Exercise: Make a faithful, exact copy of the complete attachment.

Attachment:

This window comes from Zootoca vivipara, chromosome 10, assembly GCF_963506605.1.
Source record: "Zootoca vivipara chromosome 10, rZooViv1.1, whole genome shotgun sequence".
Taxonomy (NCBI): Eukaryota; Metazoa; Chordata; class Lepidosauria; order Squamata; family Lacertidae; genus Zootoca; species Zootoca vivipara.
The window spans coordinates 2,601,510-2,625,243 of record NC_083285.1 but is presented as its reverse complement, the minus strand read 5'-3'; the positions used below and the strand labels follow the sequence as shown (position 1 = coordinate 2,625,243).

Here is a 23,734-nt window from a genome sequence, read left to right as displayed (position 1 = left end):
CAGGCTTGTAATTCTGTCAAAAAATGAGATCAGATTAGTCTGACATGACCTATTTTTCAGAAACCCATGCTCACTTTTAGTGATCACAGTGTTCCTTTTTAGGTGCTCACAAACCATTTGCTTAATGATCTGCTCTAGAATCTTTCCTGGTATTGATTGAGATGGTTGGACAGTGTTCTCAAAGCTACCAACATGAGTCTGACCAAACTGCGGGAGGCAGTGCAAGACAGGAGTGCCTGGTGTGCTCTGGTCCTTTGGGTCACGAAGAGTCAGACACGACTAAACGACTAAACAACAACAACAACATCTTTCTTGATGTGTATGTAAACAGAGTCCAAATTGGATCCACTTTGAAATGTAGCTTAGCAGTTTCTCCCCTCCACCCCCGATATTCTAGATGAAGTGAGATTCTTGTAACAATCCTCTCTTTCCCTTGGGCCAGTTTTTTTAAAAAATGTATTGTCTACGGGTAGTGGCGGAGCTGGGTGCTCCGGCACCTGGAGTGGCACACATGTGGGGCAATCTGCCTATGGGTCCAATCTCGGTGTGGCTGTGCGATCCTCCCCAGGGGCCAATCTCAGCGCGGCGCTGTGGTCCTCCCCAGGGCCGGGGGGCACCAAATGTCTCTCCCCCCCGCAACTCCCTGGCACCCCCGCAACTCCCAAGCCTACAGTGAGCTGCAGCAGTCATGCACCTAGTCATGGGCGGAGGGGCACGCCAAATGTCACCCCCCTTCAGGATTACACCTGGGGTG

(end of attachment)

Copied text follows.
This window comes from Zootoca vivipara, chromosome 10, assembly GCF_963506605.1.
Source record: "Zootoca vivipara chromosome 10, rZooViv1.1, whole genome shotgun sequence".
Taxonomy (NCBI): Eukaryota; Metazoa; Chordata; class Lepidosauria; order Squamata; family Lacertidae; genus Zootoca; species Zootoca vivipara.
The window spans coordinates 2,601,510-2,625,243 of record NC_083285.1 but is presented as its reverse complement, the minus strand read 5'-3'; the positions used below and the strand labels follow the sequence as shown (position 1 = coordinate 2,625,243).

Here is a 23,734-nt window from a genome sequence, read left to right as displayed (position 1 = left end):
CAGGCTTGTAATTCTGTCAAAAAATGAGATCAGATTAGTCTGACATGACCTATTTTTCAGAAACCCATGCTCACTTTTAGTGATCACAGTGTTCCTTTTTAGGTGCTCACAAACCATTTGCTTAATGATCTGCTCTAGAATCTTTCCTGGTATTGATTGAGATGGTTGGACAGTGTTCTCAAAGCTACCAACATGAGTCTGACCAAACTGCGGGAGGCAGTGCAAGACAGGAGTGCCTGGTGTGCTCTGGTCCTTTGGGTCACGAAGAGTCAGACACGACTAAACGACTAAACAACAACAACAACATCTTTCTTGATGTGTATGTAAACAGAGTCCAAATTGGATCCACTTTGAAATGTAGCTTAGCAGTTTCTCCCCTCCACCCCCGATATTCTAGATGAAGTGAGATTCTTGTAACAATCCTCTCTTTCCCTTGGGCCAGTTTTTTTAAAAAATGTATTGTCTACGGGTAGTGGCGGAGCTGGGTGCTCCGGCACCTGGAGTGGCACACATGTGGGGCAATCTGCCTATGGGTCCAATCTCGGTGTGGCTGTGCGATCCTCCCCAGGGGCCAATCTCAGCGCGGCGCTGTGGTCCTCCCCAGGGCCGGGGGGCACCAAATGTCTCTCCCCCCCGCAACTCCCTGGCACCCCCGCAACTCCCAAGCCTACAGTGAGCTGCAGCAGTCATGCACCTAGTCATGGGCGGAGGGGCACGCCAAATGTCACCCCCCTTCAGGATTACACCTGGGGTG